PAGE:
bumblebug
bumblebug
2 months ago

@Sinkable John and others
Thank you all. I just feel slightly overwhelmed in a good way. Thank you.

Jesalin, Sapphic Goddess of Lust
Jesalin, Sapphic Goddess of Lust
2 months ago

I think a case could be made for “agender” and “non-binary” as slightly different things

I would agree.

Crip Dyke
2 months ago

@Sinkable John:

Here’s the secret : while queerness is not in and of itself a phase, it does require an experimentation phase just to figure yourself out.

While true, I think it’s helpful to note that EVERYONE needs an experimentation phase to figure out their sexuality. There are all sorts of stereotypes and assumptions that are out there, and most of them affect straight folks in similar ways to how they do queers. As a result, whether you’re asexual, aro, queer, straight, there are going to be things to work through.

.45
.45
2 months ago

Well, like I said, I’m not an expert. I gather agender falls under non-binary. Non-binary is more non specific, could be considered something of a spectrum, whereas agender is outright no gender.

(Honestly, on this site I figured someone identifying as agender would have chimed in with a more in depth personal description five minutes after I offered my off the top of my head musing.)

Kat, ambassador, feminist revolution (in exile)
Kat, ambassador, feminist revolution (in exile)
2 months ago

Take your morbidly obese ass outside once a week.

Insurgency obviously isn’t aware that, as an ambassador of the feminist revolution (in exile), I wear expensive, well-cut suits and participate in high-level diplomatic meetings with other ambassadors (in exile) five days a week. On the weekends I throw on one of my exquisite little black dresses and party with these diplomats. Naturally, we get our best work done at these soirees. There’s something about excellent wine and fabulous hors d’oeuvres and live music that brings out what’s finest in us.

Last edited 2 months ago by Kat, ambassador, feminist revolution (in exile)
Snowberry
Snowberry
2 months ago

The basic idea of the gender scale goes:

Male↔Demiboy↔Genderqueer↔Demigirl↔Female

There’s agender, which is off the scale; and bigender, which is either at both ends of the scale simultaneously or off the scale in the opposite direction of agender, depending on how you conceptualize it.

And then non-binary/enby, which depending on context can be: a substitute for “genderqueer” because some people don’t like that term, or an umbrella term for the whole range of genders which aren’t “male” or “female”, or a way of saying “I don’t know and I don’t care for labels, I’m just whatever”… though people who are really into “queer culture” sometimes use “genderqueer” as a self-label meaning the latter. So basically non-binary and genderqueer are kind of a confusing mess where they’ve got multiple definitions and are partially but not fully interchangeable.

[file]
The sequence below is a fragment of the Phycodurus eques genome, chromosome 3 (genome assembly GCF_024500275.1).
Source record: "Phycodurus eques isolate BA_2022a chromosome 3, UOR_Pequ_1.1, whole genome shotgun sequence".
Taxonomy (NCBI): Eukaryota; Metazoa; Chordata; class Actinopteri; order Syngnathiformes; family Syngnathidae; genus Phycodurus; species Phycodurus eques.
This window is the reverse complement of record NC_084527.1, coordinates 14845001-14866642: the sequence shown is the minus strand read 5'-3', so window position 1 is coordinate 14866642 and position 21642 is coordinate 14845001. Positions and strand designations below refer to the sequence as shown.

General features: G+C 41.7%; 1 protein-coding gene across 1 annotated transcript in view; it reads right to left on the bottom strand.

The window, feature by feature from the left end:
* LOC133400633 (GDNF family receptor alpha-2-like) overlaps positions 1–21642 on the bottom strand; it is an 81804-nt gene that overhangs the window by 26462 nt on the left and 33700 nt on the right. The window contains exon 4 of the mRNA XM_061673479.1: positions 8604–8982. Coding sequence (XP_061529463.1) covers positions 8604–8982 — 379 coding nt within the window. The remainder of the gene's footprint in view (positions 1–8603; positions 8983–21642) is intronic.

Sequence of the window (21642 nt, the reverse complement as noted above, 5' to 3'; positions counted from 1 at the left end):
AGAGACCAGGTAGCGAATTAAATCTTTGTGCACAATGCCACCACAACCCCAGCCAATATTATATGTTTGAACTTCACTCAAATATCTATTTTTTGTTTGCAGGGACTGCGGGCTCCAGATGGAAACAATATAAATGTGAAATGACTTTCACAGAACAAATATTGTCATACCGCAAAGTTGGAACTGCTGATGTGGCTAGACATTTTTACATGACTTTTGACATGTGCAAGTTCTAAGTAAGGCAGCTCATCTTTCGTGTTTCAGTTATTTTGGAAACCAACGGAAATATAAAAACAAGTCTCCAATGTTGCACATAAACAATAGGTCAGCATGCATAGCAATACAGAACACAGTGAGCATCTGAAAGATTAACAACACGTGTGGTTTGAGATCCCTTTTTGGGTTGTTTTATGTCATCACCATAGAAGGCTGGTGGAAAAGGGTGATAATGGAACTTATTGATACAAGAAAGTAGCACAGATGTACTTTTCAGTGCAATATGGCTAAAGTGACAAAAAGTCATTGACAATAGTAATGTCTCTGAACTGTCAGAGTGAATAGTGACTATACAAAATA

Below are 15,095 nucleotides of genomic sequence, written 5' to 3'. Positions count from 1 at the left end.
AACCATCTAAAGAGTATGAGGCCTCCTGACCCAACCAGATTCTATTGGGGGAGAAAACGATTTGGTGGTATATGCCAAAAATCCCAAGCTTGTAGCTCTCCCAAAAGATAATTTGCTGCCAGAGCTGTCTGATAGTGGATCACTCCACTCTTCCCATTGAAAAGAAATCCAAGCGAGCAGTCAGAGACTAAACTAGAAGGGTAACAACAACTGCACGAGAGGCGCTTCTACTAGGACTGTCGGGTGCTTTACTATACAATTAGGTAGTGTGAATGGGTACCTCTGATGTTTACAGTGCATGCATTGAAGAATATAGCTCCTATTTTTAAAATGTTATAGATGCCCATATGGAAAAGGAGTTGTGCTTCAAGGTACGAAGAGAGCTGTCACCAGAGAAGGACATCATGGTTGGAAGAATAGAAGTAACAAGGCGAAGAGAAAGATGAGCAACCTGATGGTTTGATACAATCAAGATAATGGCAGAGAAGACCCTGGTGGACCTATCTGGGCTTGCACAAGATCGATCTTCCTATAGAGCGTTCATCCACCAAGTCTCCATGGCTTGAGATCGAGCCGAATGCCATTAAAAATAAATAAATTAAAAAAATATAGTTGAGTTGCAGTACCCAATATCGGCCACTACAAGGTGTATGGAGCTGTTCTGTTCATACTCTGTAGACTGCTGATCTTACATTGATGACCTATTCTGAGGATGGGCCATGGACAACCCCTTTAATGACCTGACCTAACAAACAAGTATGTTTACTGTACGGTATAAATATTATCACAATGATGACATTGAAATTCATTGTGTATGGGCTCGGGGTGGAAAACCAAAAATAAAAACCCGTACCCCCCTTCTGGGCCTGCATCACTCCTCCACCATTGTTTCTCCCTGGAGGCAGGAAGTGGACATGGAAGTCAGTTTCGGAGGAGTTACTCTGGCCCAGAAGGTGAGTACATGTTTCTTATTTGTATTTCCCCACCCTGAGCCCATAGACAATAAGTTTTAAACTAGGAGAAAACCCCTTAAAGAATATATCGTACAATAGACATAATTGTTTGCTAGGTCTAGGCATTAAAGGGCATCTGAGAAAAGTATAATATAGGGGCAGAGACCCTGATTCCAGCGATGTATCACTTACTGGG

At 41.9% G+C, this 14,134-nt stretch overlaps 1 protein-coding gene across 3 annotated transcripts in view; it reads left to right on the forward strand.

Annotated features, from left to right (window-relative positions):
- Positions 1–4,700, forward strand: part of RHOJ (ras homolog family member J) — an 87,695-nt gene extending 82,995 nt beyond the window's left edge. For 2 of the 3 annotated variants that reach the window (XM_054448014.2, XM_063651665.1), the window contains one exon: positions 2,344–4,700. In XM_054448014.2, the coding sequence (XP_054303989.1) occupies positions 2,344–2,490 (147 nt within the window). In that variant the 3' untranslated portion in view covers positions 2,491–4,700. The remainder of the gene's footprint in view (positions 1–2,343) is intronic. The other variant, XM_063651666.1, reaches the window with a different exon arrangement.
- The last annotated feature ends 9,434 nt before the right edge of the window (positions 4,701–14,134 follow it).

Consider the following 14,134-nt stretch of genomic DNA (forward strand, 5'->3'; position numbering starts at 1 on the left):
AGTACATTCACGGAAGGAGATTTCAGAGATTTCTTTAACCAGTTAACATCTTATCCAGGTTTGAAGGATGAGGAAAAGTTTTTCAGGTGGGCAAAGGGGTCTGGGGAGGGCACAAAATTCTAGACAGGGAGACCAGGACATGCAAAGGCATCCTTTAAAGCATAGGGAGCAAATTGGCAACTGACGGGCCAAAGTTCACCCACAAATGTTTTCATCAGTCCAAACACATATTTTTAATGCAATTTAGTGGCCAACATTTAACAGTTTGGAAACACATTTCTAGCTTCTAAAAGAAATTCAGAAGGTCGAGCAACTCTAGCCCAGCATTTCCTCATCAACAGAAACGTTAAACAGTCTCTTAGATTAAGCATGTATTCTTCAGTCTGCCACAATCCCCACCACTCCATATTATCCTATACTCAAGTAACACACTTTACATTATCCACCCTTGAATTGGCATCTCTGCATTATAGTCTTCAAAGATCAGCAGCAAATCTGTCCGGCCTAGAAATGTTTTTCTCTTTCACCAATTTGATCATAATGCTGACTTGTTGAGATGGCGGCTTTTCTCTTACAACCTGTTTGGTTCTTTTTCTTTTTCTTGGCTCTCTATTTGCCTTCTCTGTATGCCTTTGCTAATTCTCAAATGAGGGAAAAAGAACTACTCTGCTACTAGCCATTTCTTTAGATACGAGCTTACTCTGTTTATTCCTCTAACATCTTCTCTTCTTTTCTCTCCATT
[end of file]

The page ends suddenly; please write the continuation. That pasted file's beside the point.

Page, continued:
“Cisgender”, “Transgender”, and “Genderfluid” are relational terms, and not genders in of themselves. “Furry” is not a gender but an aesthetic.

That’s the simplified version. It works well enough for most purposes, like the Kinsey scale, though sometimes there’s value in exploring beyond that. There are additional relational terms, culture-specific terms, gender-related aesthetics which aren’t genders in themselves but still useful identity labels (butch and femme being most common examples), and obscure genders which don’t fit neatly on the scale.

Brony, Social Justice Cenobite

For me there is a strange similarity between sex and gender related words, and other words of intensity. It’s more about how other people are using them, and the feelings associated with use and misuse.

I choose to be sensitive like I choose to be sensitive to profanity, and some other things. Maybe I don’t feel nothing, but “gender null” fits best because I feel the expressions people have about their connections more than my own. It has instrumental parts.

There’s so much to figure out.

Threp (formerly Shadowplay)
Threp (formerly Shadowplay)
2 months ago

@Snowberry

The basic idea of the gender scale goes:

Male↔Demiboy↔Genderqueer↔Demigirl↔Female

There’s agender, which is off the scale; and bigender, which is either at both ends of the scale simultaneously or off the scale in the opposite direction of agender, depending on how you conceptualize it.

Wouldn’t it be way more sensible to do it:

Male↔Demiboy↔Genderqueer↔Agender↔Genderqueer↔Demigirl↔Female

That’d stop othering agender people.

Last edited 2 months ago by Threp (formerly Shadowplay)
Moon Custafer
Moon Custafer
2 months ago

@Snowberry:

On the other hand, for some people, complex music is just a barely-coherent auditory smear which doesn’t sound much like music and isn’t really enjoyable. 

This seems as good an opening as any to post this: Gimme Some of That Ol’ Atonal Music

Last edited 2 months ago by Moon Custafer
Jenora Feuer
Jenora Feuer
2 months ago

@GSS ex-noob

I think a case could be made for “agender” and “non-binary” as slightly different things, but it’s not my case to make.

Probably. At least in my case, the ‘agender’ comes with a sufficiently large amount of ‘more important things to care about’ that I haven’t really tried to slice the details too finely.

And my random music provider is right now telling me there’s nothing wrong with silly love songs.

Ahhh, one of the most famous ‘diss’ songs ever written.